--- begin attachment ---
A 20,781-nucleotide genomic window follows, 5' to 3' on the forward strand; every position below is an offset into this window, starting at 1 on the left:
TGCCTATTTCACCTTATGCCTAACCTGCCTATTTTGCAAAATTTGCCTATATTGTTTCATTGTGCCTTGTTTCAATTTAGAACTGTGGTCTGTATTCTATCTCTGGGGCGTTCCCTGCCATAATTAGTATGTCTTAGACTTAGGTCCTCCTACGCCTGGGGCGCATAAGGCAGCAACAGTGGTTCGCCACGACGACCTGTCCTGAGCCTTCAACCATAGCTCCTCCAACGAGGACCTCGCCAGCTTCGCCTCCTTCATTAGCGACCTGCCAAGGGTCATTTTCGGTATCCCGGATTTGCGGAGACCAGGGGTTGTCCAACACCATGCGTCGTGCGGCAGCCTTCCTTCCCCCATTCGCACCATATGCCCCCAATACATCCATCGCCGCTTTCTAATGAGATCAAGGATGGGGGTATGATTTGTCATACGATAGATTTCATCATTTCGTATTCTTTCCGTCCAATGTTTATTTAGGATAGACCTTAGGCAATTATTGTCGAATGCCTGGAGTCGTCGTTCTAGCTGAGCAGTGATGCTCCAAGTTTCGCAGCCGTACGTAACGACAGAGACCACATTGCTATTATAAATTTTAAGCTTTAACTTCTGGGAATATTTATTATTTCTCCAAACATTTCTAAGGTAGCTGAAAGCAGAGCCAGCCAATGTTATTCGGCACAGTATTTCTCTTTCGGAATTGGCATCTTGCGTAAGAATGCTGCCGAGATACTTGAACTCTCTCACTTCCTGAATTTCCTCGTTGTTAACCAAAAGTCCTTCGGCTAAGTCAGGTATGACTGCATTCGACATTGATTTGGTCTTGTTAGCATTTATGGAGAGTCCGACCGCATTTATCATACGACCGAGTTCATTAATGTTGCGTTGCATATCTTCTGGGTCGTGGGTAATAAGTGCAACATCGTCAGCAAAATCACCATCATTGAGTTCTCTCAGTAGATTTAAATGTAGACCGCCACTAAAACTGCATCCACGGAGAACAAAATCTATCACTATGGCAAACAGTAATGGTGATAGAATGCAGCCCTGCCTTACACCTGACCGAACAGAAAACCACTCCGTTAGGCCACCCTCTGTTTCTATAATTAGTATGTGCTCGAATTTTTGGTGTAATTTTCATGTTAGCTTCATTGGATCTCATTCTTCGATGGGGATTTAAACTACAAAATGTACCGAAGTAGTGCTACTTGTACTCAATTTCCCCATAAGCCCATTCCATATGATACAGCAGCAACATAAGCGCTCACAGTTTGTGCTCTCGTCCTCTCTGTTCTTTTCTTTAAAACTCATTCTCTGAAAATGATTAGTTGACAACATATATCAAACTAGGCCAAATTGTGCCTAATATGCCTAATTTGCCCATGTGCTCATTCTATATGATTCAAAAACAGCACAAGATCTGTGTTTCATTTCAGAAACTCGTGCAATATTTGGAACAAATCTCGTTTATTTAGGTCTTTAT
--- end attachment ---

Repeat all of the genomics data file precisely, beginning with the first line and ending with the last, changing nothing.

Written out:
A 20,781-nucleotide genomic window follows, 5' to 3' on the forward strand; every position below is an offset into this window, starting at 1 on the left:
TGCCTATTTCACCTTATGCCTAACCTGCCTATTTTGCAAAATTTGCCTATATTGTTTCATTGTGCCTTGTTTCAATTTAGAACTGTGGTCTGTATTCTATCTCTGGGGCGTTCCCTGCCATAATTAGTATGTCTTAGACTTAGGTCCTCCTACGCCTGGGGCGCATAAGGCAGCAACAGTGGTTCGCCACGACGACCTGTCCTGAGCCTTCAACCATAGCTCCTCCAACGAGGACCTCGCCAGCTTCGCCTCCTTCATTAGCGACCTGCCAAGGGTCATTTTCGGTATCCCGGATTTGCGGAGACCAGGGGTTGTCCAACACCATGCGTCGTGCGGCAGCCTTCCTTCCCCCATTCGCACCATATGCCCCCAATACATCCATCGCCGCTTTCTAATGAGATCAAGGATGGGGGTATGATTTGTCATACGATAGATTTCATCATTTCGTATTCTTTCCGTCCAATGTTTATTTAGGATAGACCTTAGGCAATTATTGTCGAATGCCTGGAGTCGTCGTTCTAGCTGAGCAGTGATGCTCCAAGTTTCGCAGCCGTACGTAACGACAGAGACCACATTGCTATTATAAATTTTAAGCTTTAACTTCTGGGAATATTTATTATTTCTCCAAACATTTCTAAGGTAGCTGAAAGCAGAGCCAGCCAATGTTATTCGGCACAGTATTTCTCTTTCGGAATTGGCATCTTGCGTAAGAATGCTGCCGAGATACTTGAACTCTCTCACTTCCTGAATTTCCTCGTTGTTAACCAAAAGTCCTTCGGCTAAGTCAGGTATGACTGCATTCGACATTGATTTGGTCTTGTTAGCATTTATGGAGAGTCCGACCGCATTTATCATACGACCGAGTTCATTAATGTTGCGTTGCATATCTTCTGGGTCGTGGGTAATAAGTGCAACATCGTCAGCAAAATCACCATCATTGAGTTCTCTCAGTAGATTTAAATGTAGACCGCCACTAAAACTGCATCCACGGAGAACAAAATCTATCACTATGGCAAACAGTAATGGTGATAGAATGCAGCCCTGCCTTACACCTGACCGAACAGAAAACCACTCCGTTAGGCCACCCTCTGTTTCTATAATTAGTATGTGCTCGAATTTTTGGTGTAATTTTCATGTTAGCTTCATTGGATCTCATTCTTCGATGGGGATTTAAACTACAAAATGTACCGAAGTAGTGCTACTTGTACTCAATTTCCCCATAAGCCCATTCCATATGATACAGCAGCAACATAAGCGCTCACAGTTTGTGCTCTCGTCCTCTCTGTTCTTTTCTTTAAAACTCATTCTCTGAAAATGATTAGTTGACAACATATATCAAACTAGGCCAAATTGTGCCTAATATGCCTAATTTGCCCATGTGCTCATTCTATATGATTCAAAAACAGCACAAGATCTGTGTTTCATTTCAGAAACTCGTGCAATATTTGGAACAAATCTCGTTTATTTAGGTCTTTAT